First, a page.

While the church was not full, those in attendance reflected a broad outreach of our organizing around the city. We had a number of pastors, several members of the Ebony Opera Guild, members of our director’s church, Chinese contacts of the Schiller Institute, and a few members of the Riverside Church. Many attending knew Maestro Duckens only as a great singer and were amazed to discover he is also a great conductor! Also in attendance was the vocal coach from another local opera company, as well as the Choir Master from a local church. A couple drove over an hour after they had seen the concert advertised on an online blog. Before the concert, while speaking to a member of the chorus, the couple was very curious about the connection between Schiller the poet, economics, politics, and music but as they were leaving, they shook the member’s hand and promised they were going to look up Schiller when they got home. One of the directors from a homeless center was amazed. He had never heard Mozart performed before and had no idea about his role in the American Revolution. Another woman, employed by the church, told a member of the chorus she used to be a singer until she developed nodes on her vocal chords and could no longer sing the high soprano notes. Imagine her fascination when she learned we sing at the C=256 pitch to preserve the human voice and instruments! During the performance she was observed singing softly with every Spiritual. Another attendee, who has followed the work of the Schiller Institute and chorus member Kesha Rogers’ campaigns for congress, told a member afterwards that this concert had “healed him” since he had just suffered the loss of a child two weeks ago.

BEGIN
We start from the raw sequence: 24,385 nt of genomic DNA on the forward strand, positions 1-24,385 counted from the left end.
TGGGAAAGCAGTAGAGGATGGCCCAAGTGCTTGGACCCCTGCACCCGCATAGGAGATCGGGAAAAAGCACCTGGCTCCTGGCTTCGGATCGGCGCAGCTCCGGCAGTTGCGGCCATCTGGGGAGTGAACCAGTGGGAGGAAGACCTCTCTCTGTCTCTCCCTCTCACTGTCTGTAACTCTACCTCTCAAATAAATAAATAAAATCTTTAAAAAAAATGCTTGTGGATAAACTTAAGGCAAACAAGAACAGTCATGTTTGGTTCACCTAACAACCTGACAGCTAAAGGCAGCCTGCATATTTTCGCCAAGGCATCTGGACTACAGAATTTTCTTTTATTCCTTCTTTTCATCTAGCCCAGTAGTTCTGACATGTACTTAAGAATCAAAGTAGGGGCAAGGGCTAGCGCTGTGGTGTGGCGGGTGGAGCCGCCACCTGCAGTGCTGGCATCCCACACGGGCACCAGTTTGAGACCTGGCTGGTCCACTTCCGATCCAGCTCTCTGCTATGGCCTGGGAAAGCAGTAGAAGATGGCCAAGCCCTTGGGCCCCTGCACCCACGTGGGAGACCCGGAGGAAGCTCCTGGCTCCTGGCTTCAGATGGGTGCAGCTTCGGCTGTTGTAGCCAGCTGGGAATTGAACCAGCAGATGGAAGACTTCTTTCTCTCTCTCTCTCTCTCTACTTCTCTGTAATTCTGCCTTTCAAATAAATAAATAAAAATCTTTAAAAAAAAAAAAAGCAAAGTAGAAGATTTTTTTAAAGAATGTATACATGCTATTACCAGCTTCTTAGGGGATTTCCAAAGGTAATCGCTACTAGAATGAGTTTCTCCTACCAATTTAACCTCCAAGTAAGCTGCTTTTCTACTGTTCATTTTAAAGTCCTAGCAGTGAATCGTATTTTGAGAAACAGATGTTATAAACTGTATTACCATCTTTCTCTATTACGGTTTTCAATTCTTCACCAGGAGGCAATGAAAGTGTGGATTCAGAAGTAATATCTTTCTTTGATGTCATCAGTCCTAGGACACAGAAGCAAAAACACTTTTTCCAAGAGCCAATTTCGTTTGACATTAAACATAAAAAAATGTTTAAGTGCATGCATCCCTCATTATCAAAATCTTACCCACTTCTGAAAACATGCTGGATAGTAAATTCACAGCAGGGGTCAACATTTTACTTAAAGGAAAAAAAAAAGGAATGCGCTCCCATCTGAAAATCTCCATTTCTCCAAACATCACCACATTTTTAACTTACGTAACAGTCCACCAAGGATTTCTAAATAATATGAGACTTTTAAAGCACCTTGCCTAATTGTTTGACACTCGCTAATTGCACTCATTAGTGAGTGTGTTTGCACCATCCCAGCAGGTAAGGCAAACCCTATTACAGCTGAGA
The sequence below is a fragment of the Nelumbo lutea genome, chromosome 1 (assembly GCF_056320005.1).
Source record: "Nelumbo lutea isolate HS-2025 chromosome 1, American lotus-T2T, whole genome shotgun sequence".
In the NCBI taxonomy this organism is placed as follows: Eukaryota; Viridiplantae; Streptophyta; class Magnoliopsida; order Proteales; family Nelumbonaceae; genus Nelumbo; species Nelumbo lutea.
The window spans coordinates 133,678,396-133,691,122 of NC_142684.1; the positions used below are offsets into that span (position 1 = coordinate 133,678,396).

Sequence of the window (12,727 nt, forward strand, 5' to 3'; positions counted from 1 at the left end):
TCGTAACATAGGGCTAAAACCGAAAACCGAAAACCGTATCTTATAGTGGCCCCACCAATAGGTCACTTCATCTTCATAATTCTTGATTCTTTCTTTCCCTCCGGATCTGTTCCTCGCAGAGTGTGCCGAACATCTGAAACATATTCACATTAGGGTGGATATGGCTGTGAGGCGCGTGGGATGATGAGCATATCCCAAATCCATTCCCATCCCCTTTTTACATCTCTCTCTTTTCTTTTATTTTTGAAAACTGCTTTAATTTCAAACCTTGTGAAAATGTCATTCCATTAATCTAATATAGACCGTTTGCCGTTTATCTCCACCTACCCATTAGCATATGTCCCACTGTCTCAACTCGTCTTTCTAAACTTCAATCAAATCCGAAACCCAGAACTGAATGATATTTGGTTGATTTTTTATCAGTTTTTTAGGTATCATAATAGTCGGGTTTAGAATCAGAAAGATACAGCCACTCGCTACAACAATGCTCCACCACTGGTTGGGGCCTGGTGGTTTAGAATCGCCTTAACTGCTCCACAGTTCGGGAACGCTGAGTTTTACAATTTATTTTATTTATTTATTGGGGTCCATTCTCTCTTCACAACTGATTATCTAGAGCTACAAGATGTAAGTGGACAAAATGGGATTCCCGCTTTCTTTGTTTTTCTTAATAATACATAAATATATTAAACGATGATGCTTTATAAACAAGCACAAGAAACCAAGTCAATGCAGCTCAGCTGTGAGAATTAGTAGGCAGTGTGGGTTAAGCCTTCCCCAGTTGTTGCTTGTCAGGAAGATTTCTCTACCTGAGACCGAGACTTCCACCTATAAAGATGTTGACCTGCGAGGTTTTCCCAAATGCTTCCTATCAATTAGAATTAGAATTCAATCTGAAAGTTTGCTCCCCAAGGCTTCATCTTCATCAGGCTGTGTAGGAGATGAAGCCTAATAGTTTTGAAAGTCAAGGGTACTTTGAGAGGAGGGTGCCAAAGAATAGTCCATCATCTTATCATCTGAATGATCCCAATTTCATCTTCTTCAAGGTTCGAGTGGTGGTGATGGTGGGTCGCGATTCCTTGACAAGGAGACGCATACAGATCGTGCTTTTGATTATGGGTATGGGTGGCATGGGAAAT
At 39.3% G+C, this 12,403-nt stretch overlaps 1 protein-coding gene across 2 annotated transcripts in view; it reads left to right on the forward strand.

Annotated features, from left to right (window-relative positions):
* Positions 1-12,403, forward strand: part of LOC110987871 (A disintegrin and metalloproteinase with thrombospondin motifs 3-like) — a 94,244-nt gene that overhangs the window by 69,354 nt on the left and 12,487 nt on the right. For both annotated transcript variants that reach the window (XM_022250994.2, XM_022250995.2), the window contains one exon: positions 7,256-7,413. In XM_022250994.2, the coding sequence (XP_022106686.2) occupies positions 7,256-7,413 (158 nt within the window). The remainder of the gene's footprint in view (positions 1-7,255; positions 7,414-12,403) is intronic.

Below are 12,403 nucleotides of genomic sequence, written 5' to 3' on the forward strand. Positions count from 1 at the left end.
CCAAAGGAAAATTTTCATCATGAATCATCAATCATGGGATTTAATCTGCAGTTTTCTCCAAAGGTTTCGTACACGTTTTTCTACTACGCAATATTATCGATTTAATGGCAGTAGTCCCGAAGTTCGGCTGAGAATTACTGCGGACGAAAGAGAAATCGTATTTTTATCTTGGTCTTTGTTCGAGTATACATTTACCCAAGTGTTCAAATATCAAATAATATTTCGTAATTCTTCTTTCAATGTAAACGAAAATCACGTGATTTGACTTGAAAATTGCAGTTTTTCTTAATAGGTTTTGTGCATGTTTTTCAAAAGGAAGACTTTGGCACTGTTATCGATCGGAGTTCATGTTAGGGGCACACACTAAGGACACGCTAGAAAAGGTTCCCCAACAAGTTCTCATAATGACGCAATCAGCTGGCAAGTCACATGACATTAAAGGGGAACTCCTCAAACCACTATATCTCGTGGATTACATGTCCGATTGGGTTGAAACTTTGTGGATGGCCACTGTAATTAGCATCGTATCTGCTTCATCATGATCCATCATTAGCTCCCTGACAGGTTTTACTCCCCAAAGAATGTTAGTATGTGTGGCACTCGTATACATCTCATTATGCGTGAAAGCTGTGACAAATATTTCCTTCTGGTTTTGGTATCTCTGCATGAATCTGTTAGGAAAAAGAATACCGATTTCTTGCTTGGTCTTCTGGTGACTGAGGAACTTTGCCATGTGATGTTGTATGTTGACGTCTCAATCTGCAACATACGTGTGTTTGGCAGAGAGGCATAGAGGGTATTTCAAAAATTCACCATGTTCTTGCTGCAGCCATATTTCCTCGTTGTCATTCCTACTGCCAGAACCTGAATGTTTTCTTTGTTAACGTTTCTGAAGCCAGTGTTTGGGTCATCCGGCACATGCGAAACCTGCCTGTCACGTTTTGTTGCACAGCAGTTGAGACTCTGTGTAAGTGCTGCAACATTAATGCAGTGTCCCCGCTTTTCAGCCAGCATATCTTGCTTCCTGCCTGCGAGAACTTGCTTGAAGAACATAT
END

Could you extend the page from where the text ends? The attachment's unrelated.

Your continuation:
Worth noting is the impact the Mozart Solemn Vespers on this audience, many of whom knew the Spirituals well. One of the “church ladies” remarked to a chorus member, “you guys were full of the Spirit—even the Mozart was like that!” In observing the ladies during the concert, he noted how they looked at each other in amazement during the intense contrapuntal sections. One turned to two others and mouthed, “I want to clap” after the Laudate Dominum, but held herself back, as did the rest of the audience, until we had completed the entire work. Following the event, we had a small reception where several of the attendees joined us for discussion; people were just beaming with joy.
Several people inquired about joining our chorus. This was certainly on a higher level than anything that we have done before. We truly unified and brought the community together from all walks of life around beautiful bel-canto music that moved the mind and soul. We were so happy to be joining our friends there in NY as both choruses sang in harmony together in different space times.
For more information about the Schiller Community Chorus or how to join, visit our Houston Chorus page.
On Sunday May 5th, the Schiller Institute NYC Chorus performed the Mozart Solemn Vespers, African-American Spirituals, and Verdi at a concert dedicated to the memory of Lyndon LaRouche in Little Italy of the Bronx. The chorus was joined by five professional soloists and orchestra, and everything, except the Bach organ prelude was performed at the Verdi tuning of c=256 Hz.